4 12 17 joint csr letter to president trump 04 12 2017

Joint csr letter to congress 04 12 2017


April 14, 2017


On April 12, 2017 the U.S. Chamber of Commerce signed two joint letters along with several other associations regarding cost sharing reductions (CSRs) as the reform debate continues on health care legislation. The letters were sent to President Trump and Congressional leadership.

April 12, 2017

The Honorable Donald J. Trump

President of the United States

The White House

1600 Pennsylvania Avenue, Northwest

Washington, D.C. 20050

Dear Mr. President:

As providers of healthcare and coverage to hundreds of millions of Americans, we share many core principles and common priorities. We believe that every American deserves affordable coverage and high-quality care. We stand ready to work with the Administration and all members of Congress to keep this commitment.

A critical priority is to stabilize the individual health insurance market. The window is quickly closing to properly price individual insurance products for 2018.

The most critical action to help stabilize the individual market for 2017 and 2018 is to remove uncertainty about continued funding for cost sharing reductions (CSRs).

Nearly 60 percent of all individuals who purchase coverage via the marketplace – 7 million people – receive assistance to reduce deductibles, co-payments, and/or out-of-pocket limits through CSR payments. This funding helps those who need it the most access quality care: low- and modest-income consumers earning less than 250 percent of the federal poverty level. If CSRs are not funded, Americans will be dramatically impacted:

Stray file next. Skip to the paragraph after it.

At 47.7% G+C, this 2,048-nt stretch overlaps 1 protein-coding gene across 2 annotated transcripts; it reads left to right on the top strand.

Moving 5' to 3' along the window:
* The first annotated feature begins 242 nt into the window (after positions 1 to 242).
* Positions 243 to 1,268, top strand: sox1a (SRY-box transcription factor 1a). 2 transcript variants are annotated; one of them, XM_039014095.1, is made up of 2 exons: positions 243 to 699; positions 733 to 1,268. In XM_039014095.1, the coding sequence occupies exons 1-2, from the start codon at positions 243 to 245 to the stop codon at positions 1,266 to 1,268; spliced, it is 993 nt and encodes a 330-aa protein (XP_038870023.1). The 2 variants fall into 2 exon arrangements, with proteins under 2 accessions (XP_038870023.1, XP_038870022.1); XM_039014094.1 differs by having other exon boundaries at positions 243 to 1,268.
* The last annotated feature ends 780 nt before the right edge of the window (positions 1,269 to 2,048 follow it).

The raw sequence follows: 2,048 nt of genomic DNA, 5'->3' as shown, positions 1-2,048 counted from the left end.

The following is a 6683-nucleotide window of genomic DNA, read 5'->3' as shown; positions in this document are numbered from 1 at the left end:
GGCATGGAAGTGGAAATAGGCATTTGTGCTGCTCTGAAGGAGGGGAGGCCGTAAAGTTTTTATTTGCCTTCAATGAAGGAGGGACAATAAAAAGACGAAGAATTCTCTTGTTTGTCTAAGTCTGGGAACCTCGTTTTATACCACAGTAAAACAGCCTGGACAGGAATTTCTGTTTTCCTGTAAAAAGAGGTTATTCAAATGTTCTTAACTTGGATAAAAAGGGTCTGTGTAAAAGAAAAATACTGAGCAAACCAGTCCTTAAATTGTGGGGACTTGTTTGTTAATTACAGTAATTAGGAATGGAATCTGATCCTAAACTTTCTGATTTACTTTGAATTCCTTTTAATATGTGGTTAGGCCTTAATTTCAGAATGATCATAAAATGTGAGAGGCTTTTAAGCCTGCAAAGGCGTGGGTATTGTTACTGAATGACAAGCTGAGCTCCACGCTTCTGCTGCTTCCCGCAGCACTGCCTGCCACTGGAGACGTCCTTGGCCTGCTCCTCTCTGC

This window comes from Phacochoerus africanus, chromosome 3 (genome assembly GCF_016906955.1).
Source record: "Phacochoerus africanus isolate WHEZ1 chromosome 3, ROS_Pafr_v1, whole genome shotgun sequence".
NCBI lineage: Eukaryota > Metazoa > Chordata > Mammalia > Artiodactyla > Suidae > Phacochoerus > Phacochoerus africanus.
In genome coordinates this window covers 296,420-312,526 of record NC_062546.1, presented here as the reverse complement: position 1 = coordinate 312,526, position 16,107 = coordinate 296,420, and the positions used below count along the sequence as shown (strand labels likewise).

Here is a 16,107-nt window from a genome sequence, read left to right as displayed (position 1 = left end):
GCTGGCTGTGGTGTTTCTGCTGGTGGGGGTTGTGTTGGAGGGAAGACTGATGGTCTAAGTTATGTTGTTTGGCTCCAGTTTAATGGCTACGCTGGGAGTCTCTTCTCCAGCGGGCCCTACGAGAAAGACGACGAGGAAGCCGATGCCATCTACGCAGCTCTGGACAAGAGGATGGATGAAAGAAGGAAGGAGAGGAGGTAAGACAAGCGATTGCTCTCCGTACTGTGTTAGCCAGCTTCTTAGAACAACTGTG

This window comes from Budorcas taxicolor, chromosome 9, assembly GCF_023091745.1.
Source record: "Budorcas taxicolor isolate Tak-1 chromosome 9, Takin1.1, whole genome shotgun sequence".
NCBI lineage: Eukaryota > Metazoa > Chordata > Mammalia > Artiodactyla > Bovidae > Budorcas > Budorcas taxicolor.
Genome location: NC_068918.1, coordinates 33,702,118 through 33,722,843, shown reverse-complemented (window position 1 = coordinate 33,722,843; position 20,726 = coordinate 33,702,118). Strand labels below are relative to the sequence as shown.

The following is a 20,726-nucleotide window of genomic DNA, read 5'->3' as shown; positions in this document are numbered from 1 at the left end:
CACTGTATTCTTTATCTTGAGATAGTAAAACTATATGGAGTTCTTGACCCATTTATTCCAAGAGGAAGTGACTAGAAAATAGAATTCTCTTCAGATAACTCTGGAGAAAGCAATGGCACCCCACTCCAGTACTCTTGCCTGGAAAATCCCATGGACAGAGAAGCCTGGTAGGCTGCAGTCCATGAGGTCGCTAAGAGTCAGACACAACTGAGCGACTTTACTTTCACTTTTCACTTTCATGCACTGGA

Choices for consumers will be more limited. If reliable funding for CSRs is not provided, it may impact plan participation, which would leave individuals without coverage options.

Premiums for 2018 and beyond will be higher. Analysts estimate that loss of CSR funding alone would increase premiums for all consumers – both on and off the exchange – by at least 15 percent. Higher premium rates could drive out of the market those middle-income individuals who are not eligible for tax credits.

If more people are uninsured, providers will experience more uncompensated care which will further strain their ability to meet the needs of their communities and will raise costs for everyone, including employers who sponsor group health plans for their employees.

Hardworking taxpayers will pay more, as premiums grow and tax credits for low-income families increase, than if CSRs are funded.

We urge the Administration and Congress to take quick action to ensure CSRs are funded. We are committed to working with you to deliver the short-term stability we all want and the affordable coverage and high-quality care that every American deserves. But time is short and action is needed. By working together, we can create effective, market-based solutions that best serve the American people.


America’s Health Insurance Plans

American Academy of Family Physicians

American Benefits Council

American Hospital Association

American Medical Association

Blue Cross Blue Shield Association

Federation of American Hospitals

U.S. Chamber of Commerce

cc: The Honorable Thomas E. Price, M.D., Secretary of Health and Human Services

The Honorable Steven T. Mnuchin, Secretary of the Treasury

The Honorable Mick Mulvaney, Director of the Office of Management and Budget

The Honorable Seema Verma, Administrator, Centers for Medicare and Medicaid Services

4 12 17 joint csr letter to president trump 04 12 2017

Joint csr letter to congress 04 12 2017